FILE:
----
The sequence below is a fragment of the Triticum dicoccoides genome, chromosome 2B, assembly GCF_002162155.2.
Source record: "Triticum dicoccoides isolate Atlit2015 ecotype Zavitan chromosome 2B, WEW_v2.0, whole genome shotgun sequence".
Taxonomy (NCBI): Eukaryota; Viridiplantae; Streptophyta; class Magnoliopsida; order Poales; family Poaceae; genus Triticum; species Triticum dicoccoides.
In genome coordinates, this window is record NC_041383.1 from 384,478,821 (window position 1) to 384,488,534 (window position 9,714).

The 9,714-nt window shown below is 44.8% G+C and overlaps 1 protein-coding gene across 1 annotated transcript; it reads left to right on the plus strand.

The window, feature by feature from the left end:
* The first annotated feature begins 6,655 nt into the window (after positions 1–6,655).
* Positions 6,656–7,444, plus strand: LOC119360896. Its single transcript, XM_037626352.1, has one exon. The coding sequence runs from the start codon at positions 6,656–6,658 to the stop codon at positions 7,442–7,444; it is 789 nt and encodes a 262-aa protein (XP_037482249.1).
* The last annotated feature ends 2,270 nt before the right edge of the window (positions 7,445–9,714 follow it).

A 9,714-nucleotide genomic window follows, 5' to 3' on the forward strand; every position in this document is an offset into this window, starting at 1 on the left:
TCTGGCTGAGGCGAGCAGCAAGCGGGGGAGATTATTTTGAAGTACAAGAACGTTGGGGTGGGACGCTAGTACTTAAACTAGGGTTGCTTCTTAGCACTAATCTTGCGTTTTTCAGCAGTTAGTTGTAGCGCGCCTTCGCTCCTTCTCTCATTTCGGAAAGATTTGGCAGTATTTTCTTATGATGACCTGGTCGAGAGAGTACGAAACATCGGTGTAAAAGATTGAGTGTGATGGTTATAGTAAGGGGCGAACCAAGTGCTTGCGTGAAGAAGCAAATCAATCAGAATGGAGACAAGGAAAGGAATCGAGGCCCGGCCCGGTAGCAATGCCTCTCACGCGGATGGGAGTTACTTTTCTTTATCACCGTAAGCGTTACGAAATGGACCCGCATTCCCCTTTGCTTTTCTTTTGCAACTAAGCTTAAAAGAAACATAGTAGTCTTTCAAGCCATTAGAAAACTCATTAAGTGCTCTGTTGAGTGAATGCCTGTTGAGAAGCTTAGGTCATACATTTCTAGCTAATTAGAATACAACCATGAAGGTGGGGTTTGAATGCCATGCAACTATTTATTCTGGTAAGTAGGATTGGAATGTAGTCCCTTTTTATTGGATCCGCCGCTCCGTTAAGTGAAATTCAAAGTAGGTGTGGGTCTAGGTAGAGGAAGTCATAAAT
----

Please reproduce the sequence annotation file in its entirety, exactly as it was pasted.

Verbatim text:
The sequence below is a fragment of the Triticum dicoccoides genome, chromosome 2B, assembly GCF_002162155.2.
Source record: "Triticum dicoccoides isolate Atlit2015 ecotype Zavitan chromosome 2B, WEW_v2.0, whole genome shotgun sequence".
Taxonomy (NCBI): Eukaryota; Viridiplantae; Streptophyta; class Magnoliopsida; order Poales; family Poaceae; genus Triticum; species Triticum dicoccoides.
In genome coordinates, this window is record NC_041383.1 from 384,478,821 (window position 1) to 384,488,534 (window position 9,714).

The 9,714-nt window shown below is 44.8% G+C and overlaps 1 protein-coding gene across 1 annotated transcript; it reads left to right on the plus strand.

The window, feature by feature from the left end:
* The first annotated feature begins 6,655 nt into the window (after positions 1–6,655).
* Positions 6,656–7,444, plus strand: LOC119360896. Its single transcript, XM_037626352.1, has one exon. The coding sequence runs from the start codon at positions 6,656–6,658 to the stop codon at positions 7,442–7,444; it is 789 nt and encodes a 262-aa protein (XP_037482249.1).
* The last annotated feature ends 2,270 nt before the right edge of the window (positions 7,445–9,714 follow it).

A 9,714-nucleotide genomic window follows, 5' to 3' on the forward strand; every position in this document is an offset into this window, starting at 1 on the left:
TCTGGCTGAGGCGAGCAGCAAGCGGGGGAGATTATTTTGAAGTACAAGAACGTTGGGGTGGGACGCTAGTACTTAAACTAGGGTTGCTTCTTAGCACTAATCTTGCGTTTTTCAGCAGTTAGTTGTAGCGCGCCTTCGCTCCTTCTCTCATTTCGGAAAGATTTGGCAGTATTTTCTTATGATGACCTGGTCGAGAGAGTACGAAACATCGGTGTAAAAGATTGAGTGTGATGGTTATAGTAAGGGGCGAACCAAGTGCTTGCGTGAAGAAGCAAATCAATCAGAATGGAGACAAGGAAAGGAATCGAGGCCCGGCCCGGTAGCAATGCCTCTCACGCGGATGGGAGTTACTTTTCTTTATCACCGTAAGCGTTACGAAATGGACCCGCATTCCCCTTTGCTTTTCTTTTGCAACTAAGCTTAAAAGAAACATAGTAGTCTTTCAAGCCATTAGAAAACTCATTAAGTGCTCTGTTGAGTGAATGCCTGTTGAGAAGCTTAGGTCATACATTTCTAGCTAATTAGAATACAACCATGAAGGTGGGGTTTGAATGCCATGCAACTATTTATTCTGGTAAGTAGGATTGGAATGTAGTCCCTTTTTATTGGATCCGCCGCTCCGTTAAGTGAAATTCAAAGTAGGTGTGGGTCTAGGTAGAGGAAGTCATAAAT